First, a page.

- Breed group — Foundation Stock Service (American Kennel Club)
- Height — 22-26 inches
- Weight — 84-110 pounds
- Coat length & texture — Short, straight coat
- Coat color — Colors include brown, fawn, gold, orange, silver, and tiger. Markings are typically brindle and may have white on the chest and feet. Coat colors don’t change between puppies and adults.
- Exercise needs — High
- Intelligence — High
- Barking — Seldom
- Life span — 9-11 years
- Temperament — Intelligent, loyal, and energetic
- Hypoallergenic — No
- Origin — Canary Islands
Presa Canario fun facts
- The Presa Canario was originally bred to work on farms. The Presa Canario was first developed in the Canary Islands off the west coast of Africa to herd sheep and cattle, and protect livestock from wild animals.
- The breed almost went extinct. Presas were heavily used for the inhumane practice of dog fighting up until it was banned in the 1940s. The Presa Canario population then dwindled in the following years, until a group of reputable breeders worked to bring them back.
- Presas go by several other names. Presas are also known as “Canary dogs,” “Canary mastiffs,” and “dog Canarios.” In Spanish they are referred to as Perro de Presa Canario, which means “Canarian catch dog”.
Presa Canario temperament and characteristics
With their robust, muscular builds and prominent heads, Presas can come off as intimidating. But the breed is actually known to be quite gentle and affectionate with their humans. Caution should still be exercised around infants and small children, as the dog’s are highly energetic and don’t always know their own strength. Owners should also be careful with other dogs as they tend to quarrel with animals they weren’t raised with and don’t consider part of their “pack.” The Presa Canario is known to exhibit guard dog tendencies, and therefore can often be territorial when it comes to strangers outside of their family. With proper training and socialization, they’ll be more friendly with visitors. Because of their high exercise needs and large stature, the breed fares better in houses and larger estates with fenced-in yards than apartments.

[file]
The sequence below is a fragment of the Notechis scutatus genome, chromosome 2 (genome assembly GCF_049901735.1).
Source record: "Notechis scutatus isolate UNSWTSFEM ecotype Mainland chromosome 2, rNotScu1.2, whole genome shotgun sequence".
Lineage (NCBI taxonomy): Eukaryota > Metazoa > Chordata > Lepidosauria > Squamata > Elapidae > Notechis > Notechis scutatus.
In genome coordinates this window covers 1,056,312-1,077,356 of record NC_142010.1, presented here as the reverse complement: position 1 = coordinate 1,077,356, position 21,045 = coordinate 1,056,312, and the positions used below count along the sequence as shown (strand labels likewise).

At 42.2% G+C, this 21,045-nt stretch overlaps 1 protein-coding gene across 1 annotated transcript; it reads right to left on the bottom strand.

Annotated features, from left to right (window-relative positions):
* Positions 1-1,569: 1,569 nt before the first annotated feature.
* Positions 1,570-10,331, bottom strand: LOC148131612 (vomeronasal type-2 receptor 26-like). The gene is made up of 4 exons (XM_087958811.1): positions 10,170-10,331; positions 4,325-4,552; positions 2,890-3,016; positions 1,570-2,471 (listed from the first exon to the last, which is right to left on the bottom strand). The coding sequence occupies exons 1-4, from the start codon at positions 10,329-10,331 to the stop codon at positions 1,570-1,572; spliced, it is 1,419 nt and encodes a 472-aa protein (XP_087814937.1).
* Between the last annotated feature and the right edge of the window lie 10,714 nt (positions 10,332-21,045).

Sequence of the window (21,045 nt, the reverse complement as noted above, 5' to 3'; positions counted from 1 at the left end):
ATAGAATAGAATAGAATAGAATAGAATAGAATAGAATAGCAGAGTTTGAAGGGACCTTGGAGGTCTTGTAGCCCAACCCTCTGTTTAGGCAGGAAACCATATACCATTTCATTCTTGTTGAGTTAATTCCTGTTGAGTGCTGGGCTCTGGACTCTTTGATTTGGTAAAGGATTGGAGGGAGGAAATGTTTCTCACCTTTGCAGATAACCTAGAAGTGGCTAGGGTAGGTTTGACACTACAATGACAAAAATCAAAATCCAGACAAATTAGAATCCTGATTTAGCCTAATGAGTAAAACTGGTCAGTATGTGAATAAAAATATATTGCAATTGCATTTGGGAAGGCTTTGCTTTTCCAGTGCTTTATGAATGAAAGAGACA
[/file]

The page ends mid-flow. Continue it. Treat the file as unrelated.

Common Presa Canario health problems
Presa Canarios are generally considered a healthy breed, but like all dogs are prone to some health issues. Here are some conditions for owners to be aware of:
- Hip dysplasia. Common in large breeds like the Presa Canario, this chronic condition occurs when the head of a dog’s femur bone and hip socket don’t fit correctly. It can lead to arthritis later in their life and may require surgery in severe cases.
- Epilepsy. Presas with epilepsy will typically begin experiencing mild to severe seizures when they are six months to three years of age. Medication and periodic blood panels are used to help manage the condition.
- Panosteitis. Presa Canarios are among the breeds susceptible to panosteitis, a condition in which a young dog’s leg bones are inflamed. Because this condition mostly resolves itself by the time the dog is two, it is often referred to as “growing pains.”
- Eye problems. The breed may experience eye problems that, if left untreated, can lead to loss of vision. Owners should check their dogs eyes to make sure they’re bright and clear with no cloudiness or discharge.
Cost of caring for a Presa Canario